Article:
Ever since The Last Jedi had its grand preview unveiling at Star Wars Celebration earlier this year, Mark Hamill has made it clear—very clear—that director Rian Johnson established a very different journey for Luke Skywalker than one Hamill had imagined, or even agreed with at first. But now, days before it hits cinemas, Johnson has added his own insight.
Speaking to StarWars.com in a wide-ranging interview, Johnson briefly touched on the immense weight of having to properly re-introduce Luke Skywalker to the galaxy far, far away after he made his return at the end of The Force Awakens. He took into account his own relationship to Luke as a character, but also the expectations of 30 years worth of fandom weighing on him, as well. That, and the fact that as an audience our view of Luke in The Last Jedi is filtered very specifically through someone else’s journey: Rey’s path to learning the ways of the Force.
Well, I can’t say too much because discovering that is part of the adventure of the movie and part of the journey in the movie. But, you know, so much of what his character was in this movie and what defined it was a combination of, like I said before, feeling like it was led down a certain path by the big choice he had made to be in exile. And then beyond that, Luke’s story in this movie, to a certain degree, serves Rey’s story. So that was the other element of this. Wherever he was going to be at and whatever he was going to go through, I couldn’t just think of it in a vacuum. This trilogy is not just Luke’s story. At the end of the day, it’s Rey who’s carrying us through this whole thing. Obviously, Rey and Finn, those are like the two big characters, but in this section of the story, meaning the island stuff, it’s Rey. So I had to think about him in tandem with Rey. And that was great, also, because that kind of meant thinking about him in tandem with myself, and as fans, our relationship to Luke as a legend and as this hero that we grew up with, who we now haven’t seen for some number of years and we’re approaching with expectations of what he’s going to be.
But it wasn’t just audience expectations that Johnson had to deal with. He also had to deal with Hamill, who had spent the decades between the original and sequel trilogies with his own expectations for Luke’s character. At first, upon learning what Johnson had planned, Hamill was... concerned, although he went on to clarify that it did not take long for the director to bring him around to his ideas. According to Johnson, that disagreement, and Hamill going on to put his faith in the director’s plan, was all part of the early stages of bringing The Last Jedi to life:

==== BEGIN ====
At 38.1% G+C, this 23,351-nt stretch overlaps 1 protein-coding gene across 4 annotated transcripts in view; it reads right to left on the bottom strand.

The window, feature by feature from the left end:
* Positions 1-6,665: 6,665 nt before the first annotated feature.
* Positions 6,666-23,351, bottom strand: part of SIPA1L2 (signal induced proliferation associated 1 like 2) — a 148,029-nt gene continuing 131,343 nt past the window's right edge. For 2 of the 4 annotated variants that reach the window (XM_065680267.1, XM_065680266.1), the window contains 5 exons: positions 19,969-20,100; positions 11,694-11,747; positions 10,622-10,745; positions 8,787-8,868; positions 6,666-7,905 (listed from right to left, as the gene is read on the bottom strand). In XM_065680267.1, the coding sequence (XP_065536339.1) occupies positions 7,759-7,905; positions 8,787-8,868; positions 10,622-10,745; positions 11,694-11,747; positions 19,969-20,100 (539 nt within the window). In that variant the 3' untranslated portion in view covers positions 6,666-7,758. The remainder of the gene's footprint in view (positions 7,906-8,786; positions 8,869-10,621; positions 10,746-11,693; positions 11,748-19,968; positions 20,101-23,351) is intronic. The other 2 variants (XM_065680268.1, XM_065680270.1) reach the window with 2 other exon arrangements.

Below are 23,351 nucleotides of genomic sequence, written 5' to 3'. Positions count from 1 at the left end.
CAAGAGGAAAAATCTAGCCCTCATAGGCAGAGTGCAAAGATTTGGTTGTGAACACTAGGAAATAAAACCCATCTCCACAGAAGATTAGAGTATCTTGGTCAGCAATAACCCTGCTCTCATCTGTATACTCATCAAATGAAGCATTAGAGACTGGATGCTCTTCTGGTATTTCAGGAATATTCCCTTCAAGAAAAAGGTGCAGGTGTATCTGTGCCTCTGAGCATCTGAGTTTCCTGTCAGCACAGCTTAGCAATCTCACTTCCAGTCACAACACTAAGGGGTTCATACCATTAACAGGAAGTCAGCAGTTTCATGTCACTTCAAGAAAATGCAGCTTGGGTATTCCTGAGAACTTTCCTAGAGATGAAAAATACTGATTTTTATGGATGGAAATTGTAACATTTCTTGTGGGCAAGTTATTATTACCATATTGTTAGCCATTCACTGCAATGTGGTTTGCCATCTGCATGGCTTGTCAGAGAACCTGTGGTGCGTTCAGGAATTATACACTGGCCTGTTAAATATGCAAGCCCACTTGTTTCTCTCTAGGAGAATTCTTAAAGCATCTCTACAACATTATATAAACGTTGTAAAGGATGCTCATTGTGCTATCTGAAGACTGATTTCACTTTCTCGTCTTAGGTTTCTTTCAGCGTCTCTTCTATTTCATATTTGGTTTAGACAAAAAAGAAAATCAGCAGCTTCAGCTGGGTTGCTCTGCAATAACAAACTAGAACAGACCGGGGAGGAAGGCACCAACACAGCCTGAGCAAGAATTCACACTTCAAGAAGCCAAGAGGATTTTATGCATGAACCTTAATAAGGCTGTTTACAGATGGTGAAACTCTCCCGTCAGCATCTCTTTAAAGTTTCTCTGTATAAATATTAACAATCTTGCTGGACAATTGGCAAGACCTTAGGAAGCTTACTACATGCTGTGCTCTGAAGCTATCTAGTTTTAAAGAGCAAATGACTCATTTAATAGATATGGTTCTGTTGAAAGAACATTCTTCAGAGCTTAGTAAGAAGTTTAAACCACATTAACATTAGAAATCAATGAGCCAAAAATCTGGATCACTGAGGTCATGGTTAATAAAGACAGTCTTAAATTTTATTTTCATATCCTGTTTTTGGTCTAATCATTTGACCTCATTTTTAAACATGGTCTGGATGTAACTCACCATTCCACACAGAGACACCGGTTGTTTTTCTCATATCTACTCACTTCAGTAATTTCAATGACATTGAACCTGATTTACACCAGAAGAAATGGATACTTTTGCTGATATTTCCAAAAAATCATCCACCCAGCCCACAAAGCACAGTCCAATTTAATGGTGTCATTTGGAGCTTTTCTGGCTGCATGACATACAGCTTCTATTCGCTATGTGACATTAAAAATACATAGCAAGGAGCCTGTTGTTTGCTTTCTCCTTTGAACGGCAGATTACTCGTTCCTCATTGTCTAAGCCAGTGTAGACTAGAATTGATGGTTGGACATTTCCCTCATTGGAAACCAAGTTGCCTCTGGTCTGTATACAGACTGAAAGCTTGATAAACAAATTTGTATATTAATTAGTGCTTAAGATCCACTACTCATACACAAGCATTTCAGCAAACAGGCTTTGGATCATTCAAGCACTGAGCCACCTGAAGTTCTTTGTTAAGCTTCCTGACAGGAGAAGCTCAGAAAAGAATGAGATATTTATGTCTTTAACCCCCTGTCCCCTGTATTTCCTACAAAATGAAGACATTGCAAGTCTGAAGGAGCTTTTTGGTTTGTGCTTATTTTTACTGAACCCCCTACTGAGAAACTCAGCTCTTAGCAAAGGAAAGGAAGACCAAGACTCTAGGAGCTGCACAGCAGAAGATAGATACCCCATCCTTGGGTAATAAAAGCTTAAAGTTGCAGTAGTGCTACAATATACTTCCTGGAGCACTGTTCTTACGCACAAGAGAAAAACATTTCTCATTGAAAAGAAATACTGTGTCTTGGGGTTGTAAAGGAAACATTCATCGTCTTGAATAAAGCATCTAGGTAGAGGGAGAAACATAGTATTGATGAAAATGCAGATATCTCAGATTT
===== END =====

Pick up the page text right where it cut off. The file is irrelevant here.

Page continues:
I mean, [working with Mark] was phenomenal. It was a really intense working experience, just because during prep and during rehearsals we had a lot of conversations like this. A lot of conversations about the character. And we collaborated and we argued and we did everything you can imagine. Through that, first of all, we formed a really good connection, and second, we both, by necessity, had to really understand where he was and where he was coming from.
Mark was so wonderful to work with on set. He was so trusting. Especially with this character meaning what it does to Mark, and his life, the fact that he could step back into that character’s shoes and trust some young schnook [Laughs] with the direction of that character, and put himself into my hands. I still can’t believe he had the graciousness and the trust to do that. But it was a wonderful experience.
Even if Hamill caused a few alarm bells to go off among Star Wars fans earlier this year with his comments, it’s nice to see it didn’t negatively impact on his relationship with Johnson. Now we’ve got just a few more days until we see for ourselves what caused Hamill’s initial consternation in the first place, when The Last Jedi finally hits cinemas on 14th December. [StarWars.com]